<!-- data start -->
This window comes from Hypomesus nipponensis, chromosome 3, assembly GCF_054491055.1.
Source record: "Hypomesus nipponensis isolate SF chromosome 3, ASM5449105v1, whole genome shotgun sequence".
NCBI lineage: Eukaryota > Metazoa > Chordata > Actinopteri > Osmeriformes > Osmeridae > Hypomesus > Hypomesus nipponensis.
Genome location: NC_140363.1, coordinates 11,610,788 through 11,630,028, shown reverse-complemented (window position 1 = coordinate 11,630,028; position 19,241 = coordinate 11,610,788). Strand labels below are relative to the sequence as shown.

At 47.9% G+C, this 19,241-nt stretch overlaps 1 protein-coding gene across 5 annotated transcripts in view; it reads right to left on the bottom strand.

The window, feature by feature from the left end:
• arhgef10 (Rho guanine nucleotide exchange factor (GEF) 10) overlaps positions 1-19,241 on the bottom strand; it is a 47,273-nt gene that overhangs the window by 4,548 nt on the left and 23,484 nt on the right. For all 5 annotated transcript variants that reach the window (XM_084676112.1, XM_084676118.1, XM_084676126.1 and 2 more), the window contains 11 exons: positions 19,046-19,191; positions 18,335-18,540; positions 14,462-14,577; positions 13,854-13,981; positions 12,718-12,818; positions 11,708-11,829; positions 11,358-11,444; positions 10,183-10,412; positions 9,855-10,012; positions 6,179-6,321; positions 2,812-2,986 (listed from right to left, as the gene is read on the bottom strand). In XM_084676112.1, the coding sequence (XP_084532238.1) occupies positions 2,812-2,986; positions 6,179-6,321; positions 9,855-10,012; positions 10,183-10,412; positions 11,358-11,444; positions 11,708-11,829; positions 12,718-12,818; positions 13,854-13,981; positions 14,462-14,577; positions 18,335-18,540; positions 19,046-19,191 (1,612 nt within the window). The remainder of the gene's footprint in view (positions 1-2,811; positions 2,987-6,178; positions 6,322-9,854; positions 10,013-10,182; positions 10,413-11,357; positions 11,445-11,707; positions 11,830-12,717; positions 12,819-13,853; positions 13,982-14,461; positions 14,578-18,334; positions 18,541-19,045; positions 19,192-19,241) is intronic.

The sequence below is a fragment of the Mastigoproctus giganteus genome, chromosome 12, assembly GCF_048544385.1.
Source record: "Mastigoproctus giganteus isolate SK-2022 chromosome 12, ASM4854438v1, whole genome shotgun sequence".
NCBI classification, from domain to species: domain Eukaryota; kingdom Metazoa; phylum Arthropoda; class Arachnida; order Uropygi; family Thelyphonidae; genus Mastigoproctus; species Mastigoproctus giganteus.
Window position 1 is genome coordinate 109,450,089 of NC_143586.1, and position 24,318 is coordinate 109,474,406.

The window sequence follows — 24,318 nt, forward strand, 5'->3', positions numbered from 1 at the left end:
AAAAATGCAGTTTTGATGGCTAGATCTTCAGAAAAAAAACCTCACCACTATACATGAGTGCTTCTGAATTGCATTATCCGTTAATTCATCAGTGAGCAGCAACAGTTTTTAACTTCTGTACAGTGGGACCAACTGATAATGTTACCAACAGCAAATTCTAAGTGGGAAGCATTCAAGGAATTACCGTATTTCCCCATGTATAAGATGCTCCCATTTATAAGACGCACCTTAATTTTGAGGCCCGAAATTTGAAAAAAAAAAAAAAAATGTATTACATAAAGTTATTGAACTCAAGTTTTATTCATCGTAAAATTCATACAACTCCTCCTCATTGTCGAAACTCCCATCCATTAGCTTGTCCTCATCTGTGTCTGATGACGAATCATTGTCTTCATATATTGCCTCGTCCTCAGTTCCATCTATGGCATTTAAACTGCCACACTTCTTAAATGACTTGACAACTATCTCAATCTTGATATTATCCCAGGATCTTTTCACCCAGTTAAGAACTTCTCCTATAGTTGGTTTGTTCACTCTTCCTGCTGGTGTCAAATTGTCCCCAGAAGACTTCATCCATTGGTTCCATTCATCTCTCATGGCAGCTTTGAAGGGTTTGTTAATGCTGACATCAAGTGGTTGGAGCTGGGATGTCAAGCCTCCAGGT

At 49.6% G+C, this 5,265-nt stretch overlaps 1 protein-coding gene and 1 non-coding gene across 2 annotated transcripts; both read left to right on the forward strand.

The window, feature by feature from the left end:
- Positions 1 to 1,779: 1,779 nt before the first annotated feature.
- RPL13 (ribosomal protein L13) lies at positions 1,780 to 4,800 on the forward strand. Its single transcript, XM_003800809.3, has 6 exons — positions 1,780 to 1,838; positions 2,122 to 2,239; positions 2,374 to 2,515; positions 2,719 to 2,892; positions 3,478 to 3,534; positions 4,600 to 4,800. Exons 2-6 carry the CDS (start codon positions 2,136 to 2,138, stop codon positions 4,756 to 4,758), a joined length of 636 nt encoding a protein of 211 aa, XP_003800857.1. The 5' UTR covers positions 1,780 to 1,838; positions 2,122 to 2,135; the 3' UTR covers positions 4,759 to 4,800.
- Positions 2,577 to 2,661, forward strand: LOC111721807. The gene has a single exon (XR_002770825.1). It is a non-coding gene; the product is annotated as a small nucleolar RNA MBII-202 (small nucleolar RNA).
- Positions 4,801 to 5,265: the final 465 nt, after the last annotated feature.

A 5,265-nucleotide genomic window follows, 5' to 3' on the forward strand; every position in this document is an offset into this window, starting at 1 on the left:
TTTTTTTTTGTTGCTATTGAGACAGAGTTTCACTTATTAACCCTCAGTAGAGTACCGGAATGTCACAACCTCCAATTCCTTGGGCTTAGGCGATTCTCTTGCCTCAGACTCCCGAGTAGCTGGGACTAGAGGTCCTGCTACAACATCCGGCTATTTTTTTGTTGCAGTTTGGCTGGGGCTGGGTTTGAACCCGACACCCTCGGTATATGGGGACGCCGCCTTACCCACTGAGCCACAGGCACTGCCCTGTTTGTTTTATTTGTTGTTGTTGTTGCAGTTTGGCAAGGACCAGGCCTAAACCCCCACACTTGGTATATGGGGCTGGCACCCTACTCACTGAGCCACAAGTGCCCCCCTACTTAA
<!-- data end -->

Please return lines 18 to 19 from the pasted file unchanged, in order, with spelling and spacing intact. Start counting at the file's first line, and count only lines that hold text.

- Positions 2,577 to 2,661, forward strand: LOC111721807. The gene has a single exon (XR_002770825.1). It is a non-coding gene; the product is annotated as a small nucleolar RNA MBII-202 (small nucleolar RNA).
- Positions 4,801 to 5,265: the final 465 nt, after the last annotated feature.